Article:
The ranks of Belgium’s brick-and-mortar and online casinos appear set to expand if the country’s new coalition government gets its way. Belgium’s new government – already dubbed the ‘kamikaze coalition’ for its tenuous four-party makeup and the daunting fiscal reform challenges facing it – was sworn in on Saturday. Chief among the coalition’s goals is reducing the country’s net debt, which currently stands at 100% of GDP, and apparently a little more casino tax revenue wouldn’t hurt.
Last week, the government released a 207-page program of its legislative intentions, which included a blink-and-you’ll-miss-it reference to a review of the Games of Chance Act. Specifically, the coalition’s review of the 1999 Act would be made for the purpose of “increasing the number of allowed Class 1 establishments of games of chance to 11.” That would be two more than the nine brick-and-mortar casinos currently plying their trade in the country. We like to think this revision will become known as the Tufnel Amendment, for the Spinal Tap guitarist whose Marshall stack famously went ‘one louder’ than 10.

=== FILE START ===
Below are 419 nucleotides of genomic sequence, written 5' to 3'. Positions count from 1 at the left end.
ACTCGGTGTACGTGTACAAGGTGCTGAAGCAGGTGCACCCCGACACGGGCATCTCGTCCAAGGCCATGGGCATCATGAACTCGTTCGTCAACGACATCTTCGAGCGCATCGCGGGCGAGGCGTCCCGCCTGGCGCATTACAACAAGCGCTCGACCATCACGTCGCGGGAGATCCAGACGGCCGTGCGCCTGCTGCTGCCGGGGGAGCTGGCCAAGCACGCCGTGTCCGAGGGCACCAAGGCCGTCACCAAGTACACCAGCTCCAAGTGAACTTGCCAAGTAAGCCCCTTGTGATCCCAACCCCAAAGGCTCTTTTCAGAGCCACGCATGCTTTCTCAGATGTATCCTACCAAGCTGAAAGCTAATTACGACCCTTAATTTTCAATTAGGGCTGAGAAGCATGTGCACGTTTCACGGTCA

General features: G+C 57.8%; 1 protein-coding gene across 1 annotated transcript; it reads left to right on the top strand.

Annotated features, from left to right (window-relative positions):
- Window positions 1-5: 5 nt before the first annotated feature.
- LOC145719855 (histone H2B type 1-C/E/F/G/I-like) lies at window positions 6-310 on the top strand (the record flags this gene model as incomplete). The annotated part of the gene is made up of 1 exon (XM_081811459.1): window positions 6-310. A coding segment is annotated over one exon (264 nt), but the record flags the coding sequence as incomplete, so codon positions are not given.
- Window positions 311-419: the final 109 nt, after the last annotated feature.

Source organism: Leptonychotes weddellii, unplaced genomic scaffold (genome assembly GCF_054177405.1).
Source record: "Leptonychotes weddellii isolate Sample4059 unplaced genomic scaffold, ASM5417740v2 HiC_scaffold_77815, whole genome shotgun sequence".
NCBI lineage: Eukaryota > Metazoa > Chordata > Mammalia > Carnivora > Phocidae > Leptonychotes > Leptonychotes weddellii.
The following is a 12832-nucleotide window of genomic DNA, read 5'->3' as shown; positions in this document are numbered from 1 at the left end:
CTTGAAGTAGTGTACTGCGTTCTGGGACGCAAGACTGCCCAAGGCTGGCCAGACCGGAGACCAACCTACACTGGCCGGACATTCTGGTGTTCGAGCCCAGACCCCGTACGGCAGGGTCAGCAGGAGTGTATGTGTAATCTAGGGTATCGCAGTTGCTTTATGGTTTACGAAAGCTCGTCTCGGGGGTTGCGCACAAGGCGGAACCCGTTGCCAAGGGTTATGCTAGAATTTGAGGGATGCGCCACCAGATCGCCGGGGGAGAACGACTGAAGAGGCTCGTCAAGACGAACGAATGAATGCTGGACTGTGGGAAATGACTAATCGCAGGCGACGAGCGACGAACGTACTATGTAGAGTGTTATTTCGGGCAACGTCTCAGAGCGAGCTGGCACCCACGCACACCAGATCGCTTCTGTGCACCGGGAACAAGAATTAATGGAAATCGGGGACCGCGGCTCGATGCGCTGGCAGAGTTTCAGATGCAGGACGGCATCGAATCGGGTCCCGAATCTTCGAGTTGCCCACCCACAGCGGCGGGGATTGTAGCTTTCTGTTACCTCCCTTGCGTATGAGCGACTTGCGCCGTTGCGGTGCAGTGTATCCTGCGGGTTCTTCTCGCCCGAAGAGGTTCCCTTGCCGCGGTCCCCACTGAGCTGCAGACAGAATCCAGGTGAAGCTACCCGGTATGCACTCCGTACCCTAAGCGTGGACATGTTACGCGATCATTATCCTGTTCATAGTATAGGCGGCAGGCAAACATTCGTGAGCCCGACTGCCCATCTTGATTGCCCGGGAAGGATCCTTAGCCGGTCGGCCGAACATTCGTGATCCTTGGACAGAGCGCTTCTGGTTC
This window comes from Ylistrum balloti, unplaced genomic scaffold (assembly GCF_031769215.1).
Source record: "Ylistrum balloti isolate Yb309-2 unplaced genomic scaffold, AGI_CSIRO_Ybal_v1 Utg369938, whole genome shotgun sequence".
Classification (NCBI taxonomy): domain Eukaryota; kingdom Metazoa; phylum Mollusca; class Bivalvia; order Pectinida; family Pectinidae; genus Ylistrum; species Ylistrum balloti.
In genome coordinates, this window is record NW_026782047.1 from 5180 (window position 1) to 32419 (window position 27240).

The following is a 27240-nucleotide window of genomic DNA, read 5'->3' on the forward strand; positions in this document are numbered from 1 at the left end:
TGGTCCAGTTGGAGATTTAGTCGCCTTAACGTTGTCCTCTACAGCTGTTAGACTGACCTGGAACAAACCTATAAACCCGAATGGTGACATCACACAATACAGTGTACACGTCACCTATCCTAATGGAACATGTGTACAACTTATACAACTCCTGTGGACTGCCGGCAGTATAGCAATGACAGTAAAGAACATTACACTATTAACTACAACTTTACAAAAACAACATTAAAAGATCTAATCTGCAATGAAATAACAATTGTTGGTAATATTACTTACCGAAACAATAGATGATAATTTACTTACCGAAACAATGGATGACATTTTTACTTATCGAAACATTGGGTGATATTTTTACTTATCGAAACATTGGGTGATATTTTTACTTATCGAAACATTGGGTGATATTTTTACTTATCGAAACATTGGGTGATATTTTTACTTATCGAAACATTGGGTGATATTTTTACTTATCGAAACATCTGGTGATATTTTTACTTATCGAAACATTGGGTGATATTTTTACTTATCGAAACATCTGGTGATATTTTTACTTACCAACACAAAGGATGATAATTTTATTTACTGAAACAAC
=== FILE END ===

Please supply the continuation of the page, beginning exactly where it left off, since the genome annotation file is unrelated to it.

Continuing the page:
The land-based expansion would conceivably allow more online gambling operators to enter the Belgian market. Belgian law requires all licensed online gambling operators to partner with a licensed land-based gaming operator, such as the shotgun marriage of UK-listed online operator Bwin.party and Groupe Partouche’s Belgian subsidiary Belcasinos, which came about only after Belgian authorities put the screws to Bwin.party CEO Norbert Teufelberger.
Belgium’s new government is also planning to revise regulations to permit international cruise ships’ onboard casinos to keep the gambling going even after they enter Belgium’s territorial waters. Under the proposed revisions, shipboard gamblers would be able to gamble right up until the ship docks at a Belgian port.